But the children of imprisoned fathers suffer shame and damaged self-esteem because of where their Dad is and why he is there. Some children are bullied or ostracised by their peers because of it. Many more are ashamed to talk about or mention their dad because of it.

Prisoners’ children may also be reluctant to talk about their Dad for fear of appearing needy or weak, or of upsetting mum.

And they may be lied to about their fathers’ absence or circumstances, which may lead them to destructive fantasies and mistrust towards those who have lied to them, perhaps even the father himself as well as other close family members.

What’s more, a study in the United Kingdom reported that thirty percent of prisoners’ children have significant health problems. This compares to ten percent of children in the general population.

What is being done about it?

Knowing that having dad in prison is not good for children, it would make sense to place greater emphasis on ensuring that a prison sentence is the appropriate way to deal with an offender who is also a father.

The Sentencing Act 2002 states that “in sentencing or dealing with an offender the court must take into account an offender’s personal, family, or whanau background when imposing a sentence with a partly or wholly rehabilitative purpose”.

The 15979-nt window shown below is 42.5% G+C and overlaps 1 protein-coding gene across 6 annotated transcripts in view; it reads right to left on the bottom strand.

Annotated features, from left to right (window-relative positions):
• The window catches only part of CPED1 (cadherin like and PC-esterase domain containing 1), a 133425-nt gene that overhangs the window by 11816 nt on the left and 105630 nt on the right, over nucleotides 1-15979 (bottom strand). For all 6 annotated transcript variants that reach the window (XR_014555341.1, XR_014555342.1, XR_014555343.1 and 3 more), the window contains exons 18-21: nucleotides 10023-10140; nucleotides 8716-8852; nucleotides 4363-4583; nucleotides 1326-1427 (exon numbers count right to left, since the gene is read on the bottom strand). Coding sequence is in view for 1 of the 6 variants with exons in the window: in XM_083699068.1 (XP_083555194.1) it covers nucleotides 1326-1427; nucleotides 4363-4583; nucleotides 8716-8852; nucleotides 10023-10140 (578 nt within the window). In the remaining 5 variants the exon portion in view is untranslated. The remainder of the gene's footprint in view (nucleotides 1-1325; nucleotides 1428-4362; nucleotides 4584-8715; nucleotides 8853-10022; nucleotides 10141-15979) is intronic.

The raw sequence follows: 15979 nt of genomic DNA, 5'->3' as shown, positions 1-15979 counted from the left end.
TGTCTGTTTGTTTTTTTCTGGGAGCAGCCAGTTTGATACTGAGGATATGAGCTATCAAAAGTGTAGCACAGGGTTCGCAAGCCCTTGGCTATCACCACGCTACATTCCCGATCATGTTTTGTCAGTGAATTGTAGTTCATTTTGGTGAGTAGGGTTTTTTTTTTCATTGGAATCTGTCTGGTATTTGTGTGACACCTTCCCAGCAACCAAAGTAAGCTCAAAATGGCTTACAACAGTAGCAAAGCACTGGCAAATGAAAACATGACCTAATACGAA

This would seem to indicate that, except where sentences of preventative detention are being imposed, courts have a duty to consider the effects on an inmate’s children that a custodial sentence would have. Whether courts do take such factors into consideration is doubtful. If they did, why are more and more fathers being sent to prison?

Adrienne Burgess, author of “Fatherhood Reclaimed” and one of the world’s leading experts on policy issues for fathers, puts it like this:”The father, whether absent or present, has powerful meaning to every child. We must accept the substantial relationships many children have with their imprisoned fathers and the support Dad previously provided.

These are the first steps to incarcerating fathers only “in extremis”. To providing partners with replacement support, and to educating parents about handling children’s feelings and questions.”

Home detention is one alternative to prison, which was introduced in New Zealand in 1999. Sentencing judges may allow offenders sentenced to two years or less to apply to serve their sentence this way.

Eligible offenders are supervised through electronic and physical surveillance. One of its aims, aside from the obvious cut in the costs of imprisonment, is to “provide an alternative to imprisonment for offenders with special needs, including those with young children, and to assist such offenders to maintain family relationships and responsibilities.”

The Department for Corrections certainly recognises the need for contact between imprisoned Dads and their families.

The Public Prison Service National Policy Standard states that “if it does not pose a threat to the safety of the public every inmate must be encouraged and assisted to maintain or establish relationships with their family/whanau to assist their wellbeing, and to promote the inmate’s effective reintegration into society”.

There are some positive programmes taking place in New Zealand prison’s to address some of these issues. The Department for Corrections offers a Parenting Skills Course to inmates, who are caregivers to children under the age of sixteen.